Whatever his other flaws as a human being, Jared Kushner is surely afflicted with Skyscraper Envy.
Like his father-in-law the president, Kushner wants his own tower—as big as it can possibly be.
The story of that tower, 666 Fifth Ave., hangs over the fate of the Kushner real estate empire like a curse. It is also part of a great and continuing American saga of how the modern skyline of cities is shaped by a handful of men of genius and others who, in contrast, just see the skyscraper as a way to fill the sky with a money machine.
In the early 1950s Midtown Manhattan seemed ripe for a new boom in high-rise real estate, picking up again from the decade before World War II when three iconic architectural achievements had given New York the most dynamic urban skyline in the world: in 1930 the Chrysler Building with its spiked tip looking like a Buck Rogers rocket; in 1931, the world’s tallest building, the Empire State Building; and the massive Rockefeller Center between Sixth and Fifth Avenues, a multi-tower complex completed in 1939.
Rockefeller Center had, thanks to the largesse of the Rockefeller family, been built to lift American spirits as a counter-punch to the ravages of the Great Depression. Now, after the war, with many European cities in ruins, many of the architects who bore in their minds a dream of what the metropolis of the future should look like, were drawn to America.
None was more visionary or more regarded as a founding hand in shaping the city of the future—or, as it was often described, the city of the Machine Age—than Mies van der Rohe.
Mies (as he was always known) was one of a cadre of architects who fled Nazi Germany when their progressive ideas nurtured at the legendary Bauhaus design school were, like all modern art, dismissed as decadent.
When he came to America Mies went not to New York but to the city where Louis Sullivan gave birth to the skyscraper in the 1890s, the city regarded as the most creatively sympathetic host to modernism in the world: Chicago. In his first buildings there, two 26-story apartment towers, Mies instantly became to modern architecture what Steve Jobs became later to the cellphone: He stripped the form down to the pure essentials of function and, in doing so, created a singular, austere beauty.
The technique he used, in which the glass is hung on a steel frame, known as a curtain wall, had been used in the late 1940s by the Brazilian architect Oscar Niemeyer for the United Nations building on New York’s East River, but Mies had suggested it much earlier in sketches made at the Bauhuas and in Chicago he refined it with a finesse that was mimicked in many future towers, but rarely as well.
However, it was in New York where Mies would produce his masterwork. The Canadian Bronfman family, owners of the Seagram distillers corporation, chose a site on Park Avenue between 52nd Street and 53rd streets for a new headquarters and Mies, working directly with Phyllis Lambert, the daughter of the Seagram CEO, Samuel Bronfman, produced what was, at $41 million, the world’s most expensive skyscraper at the time, the 38-story Seagram Building.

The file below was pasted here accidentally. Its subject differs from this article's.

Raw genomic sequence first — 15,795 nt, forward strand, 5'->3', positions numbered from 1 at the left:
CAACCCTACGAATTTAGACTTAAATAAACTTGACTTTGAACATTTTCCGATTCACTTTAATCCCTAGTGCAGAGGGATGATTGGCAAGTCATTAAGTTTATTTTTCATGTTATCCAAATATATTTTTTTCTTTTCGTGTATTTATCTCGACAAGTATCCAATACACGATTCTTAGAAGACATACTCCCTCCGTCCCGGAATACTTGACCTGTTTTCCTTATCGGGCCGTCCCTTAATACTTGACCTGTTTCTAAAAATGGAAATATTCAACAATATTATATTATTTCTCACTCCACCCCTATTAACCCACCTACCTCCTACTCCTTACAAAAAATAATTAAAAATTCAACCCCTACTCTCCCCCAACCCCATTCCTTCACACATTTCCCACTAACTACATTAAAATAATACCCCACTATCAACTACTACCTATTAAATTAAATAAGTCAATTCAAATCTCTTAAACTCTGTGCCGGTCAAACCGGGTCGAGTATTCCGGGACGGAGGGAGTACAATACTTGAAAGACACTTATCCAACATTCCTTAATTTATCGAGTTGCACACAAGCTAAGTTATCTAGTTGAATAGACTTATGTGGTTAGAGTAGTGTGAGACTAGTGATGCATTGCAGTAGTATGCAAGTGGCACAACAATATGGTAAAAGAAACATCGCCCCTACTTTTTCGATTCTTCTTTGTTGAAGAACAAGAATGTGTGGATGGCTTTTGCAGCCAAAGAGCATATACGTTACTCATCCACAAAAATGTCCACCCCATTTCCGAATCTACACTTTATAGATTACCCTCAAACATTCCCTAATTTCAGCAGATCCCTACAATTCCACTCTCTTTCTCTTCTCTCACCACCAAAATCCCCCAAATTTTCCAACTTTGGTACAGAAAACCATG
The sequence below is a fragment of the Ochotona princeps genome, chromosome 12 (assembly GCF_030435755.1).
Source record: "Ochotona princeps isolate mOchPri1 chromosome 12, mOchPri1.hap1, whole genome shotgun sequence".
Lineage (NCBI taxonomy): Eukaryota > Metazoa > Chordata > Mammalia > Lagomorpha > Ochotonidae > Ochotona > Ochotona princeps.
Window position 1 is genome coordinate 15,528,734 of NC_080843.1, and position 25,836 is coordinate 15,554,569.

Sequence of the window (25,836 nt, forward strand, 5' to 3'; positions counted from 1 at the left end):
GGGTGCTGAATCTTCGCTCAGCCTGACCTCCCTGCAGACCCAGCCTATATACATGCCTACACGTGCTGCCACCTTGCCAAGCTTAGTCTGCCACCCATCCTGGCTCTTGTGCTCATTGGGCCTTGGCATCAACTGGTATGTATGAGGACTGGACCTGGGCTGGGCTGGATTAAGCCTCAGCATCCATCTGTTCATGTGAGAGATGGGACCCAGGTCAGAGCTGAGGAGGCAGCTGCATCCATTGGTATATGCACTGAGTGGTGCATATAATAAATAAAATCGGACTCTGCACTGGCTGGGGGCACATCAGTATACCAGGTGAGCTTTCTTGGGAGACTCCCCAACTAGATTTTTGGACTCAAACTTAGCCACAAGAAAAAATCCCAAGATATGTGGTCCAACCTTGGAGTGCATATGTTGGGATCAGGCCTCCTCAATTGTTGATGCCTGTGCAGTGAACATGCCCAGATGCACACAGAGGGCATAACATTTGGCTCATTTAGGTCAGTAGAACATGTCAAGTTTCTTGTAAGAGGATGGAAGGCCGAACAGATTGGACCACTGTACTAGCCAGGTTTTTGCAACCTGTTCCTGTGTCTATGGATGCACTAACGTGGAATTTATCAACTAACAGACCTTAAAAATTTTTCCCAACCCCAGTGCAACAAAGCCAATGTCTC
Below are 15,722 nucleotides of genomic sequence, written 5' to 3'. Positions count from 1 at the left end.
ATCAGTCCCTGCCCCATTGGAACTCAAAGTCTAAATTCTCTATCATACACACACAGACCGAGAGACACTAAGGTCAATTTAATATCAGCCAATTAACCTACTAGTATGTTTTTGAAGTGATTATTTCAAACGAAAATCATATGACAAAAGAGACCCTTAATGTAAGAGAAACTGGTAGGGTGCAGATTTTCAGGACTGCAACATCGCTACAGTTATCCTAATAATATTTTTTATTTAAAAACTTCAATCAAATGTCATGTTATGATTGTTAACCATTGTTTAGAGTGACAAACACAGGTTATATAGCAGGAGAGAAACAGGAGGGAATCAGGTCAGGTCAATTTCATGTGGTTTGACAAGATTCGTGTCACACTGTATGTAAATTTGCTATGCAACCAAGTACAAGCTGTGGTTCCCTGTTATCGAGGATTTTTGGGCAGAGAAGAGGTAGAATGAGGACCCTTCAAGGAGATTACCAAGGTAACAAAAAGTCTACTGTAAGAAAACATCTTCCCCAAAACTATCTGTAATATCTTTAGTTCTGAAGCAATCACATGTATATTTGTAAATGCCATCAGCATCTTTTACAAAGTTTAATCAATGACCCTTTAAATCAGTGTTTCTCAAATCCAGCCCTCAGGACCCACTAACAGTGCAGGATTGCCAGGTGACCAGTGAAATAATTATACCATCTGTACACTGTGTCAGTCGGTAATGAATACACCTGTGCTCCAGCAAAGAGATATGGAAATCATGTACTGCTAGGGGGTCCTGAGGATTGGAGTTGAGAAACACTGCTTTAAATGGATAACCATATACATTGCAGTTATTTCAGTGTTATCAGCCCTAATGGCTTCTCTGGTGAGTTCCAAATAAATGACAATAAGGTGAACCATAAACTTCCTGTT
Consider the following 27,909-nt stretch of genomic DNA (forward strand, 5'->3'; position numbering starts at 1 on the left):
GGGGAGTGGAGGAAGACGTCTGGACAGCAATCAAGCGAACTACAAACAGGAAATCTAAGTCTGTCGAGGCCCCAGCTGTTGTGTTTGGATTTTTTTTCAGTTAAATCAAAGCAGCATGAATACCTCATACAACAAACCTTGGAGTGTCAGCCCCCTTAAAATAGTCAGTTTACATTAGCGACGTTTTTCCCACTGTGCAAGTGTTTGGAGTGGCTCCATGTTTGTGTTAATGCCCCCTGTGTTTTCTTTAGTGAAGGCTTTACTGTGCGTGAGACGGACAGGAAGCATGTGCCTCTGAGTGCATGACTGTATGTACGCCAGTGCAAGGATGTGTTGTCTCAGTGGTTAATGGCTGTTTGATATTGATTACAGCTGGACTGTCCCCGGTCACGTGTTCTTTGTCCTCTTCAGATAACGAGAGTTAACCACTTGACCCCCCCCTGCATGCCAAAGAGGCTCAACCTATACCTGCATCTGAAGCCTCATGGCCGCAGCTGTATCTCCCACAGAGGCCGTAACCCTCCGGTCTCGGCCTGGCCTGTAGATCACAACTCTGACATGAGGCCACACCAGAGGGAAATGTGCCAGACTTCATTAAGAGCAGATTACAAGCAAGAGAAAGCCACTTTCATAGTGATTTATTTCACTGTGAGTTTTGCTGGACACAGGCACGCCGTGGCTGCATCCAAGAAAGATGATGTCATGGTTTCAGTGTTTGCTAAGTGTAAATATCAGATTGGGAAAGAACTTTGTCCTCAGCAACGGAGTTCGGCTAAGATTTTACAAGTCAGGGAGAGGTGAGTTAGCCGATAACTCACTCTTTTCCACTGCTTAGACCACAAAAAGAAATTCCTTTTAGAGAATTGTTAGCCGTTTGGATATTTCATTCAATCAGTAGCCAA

When I first saw it, soon after its completion, I was gobsmacked. A cold winter light invested the bronze exterior with a kind of warm inner glow. There were far fewer towers in Midtown Manhattan then and the Seagram Building, seeming modest in height now, stood out with its perfect scale, like a celebratory stele staking out its ground to prove the peculiar beauty of steel and glass in a way that had not been achieved before.
At the same time, virtually across the street on Park Avenue, between 53rd and 54th streets, a Buffalo-born American architect, Gordon Bunshaft, a fan of the Bauhaus, had seized the chance to build his own version of the same austere modernism, again with an enlightened sponsor, the president of the British-based soap empire, Lever Brothers. Lever House combined a 21-story curtain-walled tower (the glass was green-tinted) with a single story block-long base that enclosed a piazza. Like the Seagram Building, it was an instant classic of modernism.
Mies and Bunshaft had both done something that was anathema to developers who wanted to squeeze every dollar out of a site. Their towers took up less than half the air space that could have been used according to the zoning laws—in order to create impeccably proportioned skyscrapers that were set back from the street line and, at the same time, airy public spaces at street level (the Seagram Building’s plaza and fountains appear in the movie that, more than any other, romances Midtown Manhattan of the period, Breakfast at Tiffanys.)